M Sarkozy was no different from most other French presidents in misbehaving, albeit that his known misdemeanours have tended to be more of the financial kind than the sexual, there’s no suggestion (yet) that he enjoyed a ‘shadow family’ like some of his predecessors, maybe Carla was a tad more vigilant. Indeed an obnoxious, corrupt midget, but one who was merely treading the well-worn path prepared by his predecessors, one which will undoubtedly also be trod by his successors too – it’s the way of the world, ‘twas ever thus.

    The key question is, if we found ourselves in such positions of power, would we too fail to resist the manifold temptations to exercise some of that power for nefarious purposes? We’ll never know until we get there, which means we’ll never know.

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    1. True, I believe most of us would like to think we’d pursue a noble, incorruptible administration if in high office, but I do wonder if that’s possible, even for those who enter into it with the best of intentions. As a rule, craving that poisoned chalice in the first place could be regarded as an indication of dubious personal morality, but maybe the system just as easily corrupts those who would otherwise never have contemplated shameless dishonesty.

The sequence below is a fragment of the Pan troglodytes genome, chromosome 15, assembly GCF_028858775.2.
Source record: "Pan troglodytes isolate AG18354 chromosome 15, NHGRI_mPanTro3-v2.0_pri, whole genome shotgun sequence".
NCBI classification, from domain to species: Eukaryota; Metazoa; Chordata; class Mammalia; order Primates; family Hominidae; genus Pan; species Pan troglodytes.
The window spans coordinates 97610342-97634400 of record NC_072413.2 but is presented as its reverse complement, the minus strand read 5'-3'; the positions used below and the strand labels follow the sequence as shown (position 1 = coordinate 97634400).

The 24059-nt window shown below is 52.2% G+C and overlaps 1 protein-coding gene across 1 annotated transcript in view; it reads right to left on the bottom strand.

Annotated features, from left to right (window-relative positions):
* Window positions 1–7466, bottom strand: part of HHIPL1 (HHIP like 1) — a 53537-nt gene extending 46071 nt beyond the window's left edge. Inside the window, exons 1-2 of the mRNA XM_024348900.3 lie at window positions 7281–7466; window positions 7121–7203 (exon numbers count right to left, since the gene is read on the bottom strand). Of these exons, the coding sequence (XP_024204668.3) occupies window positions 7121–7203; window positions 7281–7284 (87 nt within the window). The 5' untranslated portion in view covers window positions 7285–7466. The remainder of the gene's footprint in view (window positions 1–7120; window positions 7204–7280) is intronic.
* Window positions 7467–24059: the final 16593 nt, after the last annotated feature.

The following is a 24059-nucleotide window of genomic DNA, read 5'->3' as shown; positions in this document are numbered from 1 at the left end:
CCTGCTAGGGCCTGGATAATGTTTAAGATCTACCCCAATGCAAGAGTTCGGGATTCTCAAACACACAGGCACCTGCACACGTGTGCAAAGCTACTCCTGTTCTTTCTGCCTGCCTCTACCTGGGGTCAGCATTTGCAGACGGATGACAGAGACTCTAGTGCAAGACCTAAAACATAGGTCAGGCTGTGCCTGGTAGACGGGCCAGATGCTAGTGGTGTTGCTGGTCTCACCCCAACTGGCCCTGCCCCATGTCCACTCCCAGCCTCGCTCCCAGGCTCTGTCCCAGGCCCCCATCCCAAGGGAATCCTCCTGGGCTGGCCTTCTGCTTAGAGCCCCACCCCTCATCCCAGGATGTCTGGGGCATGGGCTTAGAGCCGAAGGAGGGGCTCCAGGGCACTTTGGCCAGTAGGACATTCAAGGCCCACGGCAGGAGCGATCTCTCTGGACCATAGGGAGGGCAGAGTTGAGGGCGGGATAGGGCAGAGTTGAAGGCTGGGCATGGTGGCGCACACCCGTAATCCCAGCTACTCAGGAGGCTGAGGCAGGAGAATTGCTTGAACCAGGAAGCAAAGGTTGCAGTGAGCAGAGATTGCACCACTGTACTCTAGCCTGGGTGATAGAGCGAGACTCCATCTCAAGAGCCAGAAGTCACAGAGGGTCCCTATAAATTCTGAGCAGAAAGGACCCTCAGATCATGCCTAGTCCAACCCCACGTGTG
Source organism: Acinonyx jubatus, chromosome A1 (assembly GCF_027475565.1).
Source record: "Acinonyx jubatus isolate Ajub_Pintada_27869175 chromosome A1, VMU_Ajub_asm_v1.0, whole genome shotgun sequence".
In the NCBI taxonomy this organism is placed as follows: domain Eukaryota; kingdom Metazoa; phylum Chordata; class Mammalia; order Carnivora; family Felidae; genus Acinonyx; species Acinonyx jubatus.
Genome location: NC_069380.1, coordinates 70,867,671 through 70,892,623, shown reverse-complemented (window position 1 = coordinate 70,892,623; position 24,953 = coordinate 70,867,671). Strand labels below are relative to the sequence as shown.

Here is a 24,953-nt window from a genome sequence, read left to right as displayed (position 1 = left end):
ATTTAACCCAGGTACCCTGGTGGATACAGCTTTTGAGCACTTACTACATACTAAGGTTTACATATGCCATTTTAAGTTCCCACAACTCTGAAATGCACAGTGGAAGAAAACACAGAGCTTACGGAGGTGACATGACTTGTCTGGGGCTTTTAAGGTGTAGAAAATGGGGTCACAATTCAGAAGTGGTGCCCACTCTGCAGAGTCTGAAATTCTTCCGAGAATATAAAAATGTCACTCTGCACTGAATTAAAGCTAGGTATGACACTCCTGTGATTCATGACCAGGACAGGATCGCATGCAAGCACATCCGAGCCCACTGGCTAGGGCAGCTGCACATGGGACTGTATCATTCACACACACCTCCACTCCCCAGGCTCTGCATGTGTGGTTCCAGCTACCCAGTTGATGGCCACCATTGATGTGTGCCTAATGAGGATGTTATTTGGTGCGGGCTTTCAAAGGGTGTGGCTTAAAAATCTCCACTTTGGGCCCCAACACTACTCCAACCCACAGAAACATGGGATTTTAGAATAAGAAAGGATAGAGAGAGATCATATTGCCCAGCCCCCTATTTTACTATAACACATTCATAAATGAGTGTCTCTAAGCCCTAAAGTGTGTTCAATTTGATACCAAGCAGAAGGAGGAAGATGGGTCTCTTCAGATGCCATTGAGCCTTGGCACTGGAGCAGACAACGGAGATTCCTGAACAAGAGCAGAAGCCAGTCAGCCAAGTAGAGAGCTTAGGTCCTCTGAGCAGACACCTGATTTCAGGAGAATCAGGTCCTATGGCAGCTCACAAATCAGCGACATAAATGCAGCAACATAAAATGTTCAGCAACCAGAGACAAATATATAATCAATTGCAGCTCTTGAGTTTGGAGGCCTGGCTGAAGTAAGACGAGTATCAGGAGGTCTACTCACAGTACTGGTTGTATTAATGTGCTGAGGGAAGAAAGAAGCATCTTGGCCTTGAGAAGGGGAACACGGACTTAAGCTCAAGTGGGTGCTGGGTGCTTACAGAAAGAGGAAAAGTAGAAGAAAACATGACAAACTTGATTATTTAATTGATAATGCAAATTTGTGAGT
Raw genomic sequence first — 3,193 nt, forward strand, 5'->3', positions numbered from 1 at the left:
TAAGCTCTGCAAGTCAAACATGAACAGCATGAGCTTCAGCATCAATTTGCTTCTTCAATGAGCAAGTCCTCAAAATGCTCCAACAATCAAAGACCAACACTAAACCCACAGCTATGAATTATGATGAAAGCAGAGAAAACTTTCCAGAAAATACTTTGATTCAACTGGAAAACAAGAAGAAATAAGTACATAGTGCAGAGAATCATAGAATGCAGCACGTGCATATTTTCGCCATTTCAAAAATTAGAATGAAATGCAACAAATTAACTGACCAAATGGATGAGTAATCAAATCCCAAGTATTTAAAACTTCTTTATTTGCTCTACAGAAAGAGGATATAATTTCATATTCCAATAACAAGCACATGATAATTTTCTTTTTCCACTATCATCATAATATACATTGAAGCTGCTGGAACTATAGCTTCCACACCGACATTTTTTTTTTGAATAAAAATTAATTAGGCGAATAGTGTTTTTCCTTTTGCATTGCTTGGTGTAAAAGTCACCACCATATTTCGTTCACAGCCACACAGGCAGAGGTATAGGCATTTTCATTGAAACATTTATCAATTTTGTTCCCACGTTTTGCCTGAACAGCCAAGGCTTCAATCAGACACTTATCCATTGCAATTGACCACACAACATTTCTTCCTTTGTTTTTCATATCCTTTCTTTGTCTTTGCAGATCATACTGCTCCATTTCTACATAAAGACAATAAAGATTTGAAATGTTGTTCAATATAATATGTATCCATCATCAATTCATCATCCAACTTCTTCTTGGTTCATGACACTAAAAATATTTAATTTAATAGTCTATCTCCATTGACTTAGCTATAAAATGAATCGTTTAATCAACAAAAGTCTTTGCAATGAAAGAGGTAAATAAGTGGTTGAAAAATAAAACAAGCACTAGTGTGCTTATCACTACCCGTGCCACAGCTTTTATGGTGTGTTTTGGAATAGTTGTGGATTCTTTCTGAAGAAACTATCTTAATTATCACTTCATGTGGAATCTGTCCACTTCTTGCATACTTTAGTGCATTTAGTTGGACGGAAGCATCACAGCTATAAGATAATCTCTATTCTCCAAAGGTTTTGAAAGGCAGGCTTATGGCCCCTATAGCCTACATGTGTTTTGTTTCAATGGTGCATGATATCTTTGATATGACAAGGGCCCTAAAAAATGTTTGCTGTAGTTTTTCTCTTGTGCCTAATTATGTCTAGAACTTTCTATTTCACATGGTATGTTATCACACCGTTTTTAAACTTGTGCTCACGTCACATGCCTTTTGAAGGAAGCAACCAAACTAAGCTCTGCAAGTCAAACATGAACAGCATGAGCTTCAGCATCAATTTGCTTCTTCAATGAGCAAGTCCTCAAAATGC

As I once mentioned on here re a freebie taxi ride I received from the BBC, what’s not to like? Sure, one can wax lyrical on the abuse of the licence fee, but it’s not an unpleasant feeling when it’s happening to you. A friend of mine who’s very left-leaning once admitted if she owned a few acres it wouldn’t take long for her to transform into a rifle-carrying ‘get off my land’ country Tory if anyone wandered onto her estate, so perhaps it simply comes with the territory. I guess the real scandal would be a leader being exposed as a thoroughly honest man with a skeleton-free closet.

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  2. I like France but in its own way the class system is every bit as ingrained as in the UK. So I’m not sure what to make of this. I suspect he won’t serve an hour behind bars, but who knows, I’ve been wrong before. I do wonder, and this is totally off-the-cuff speculation, if his Jewish heritage counted against him? If he was a pure-bred WASP, would he have more likely got off scot-free?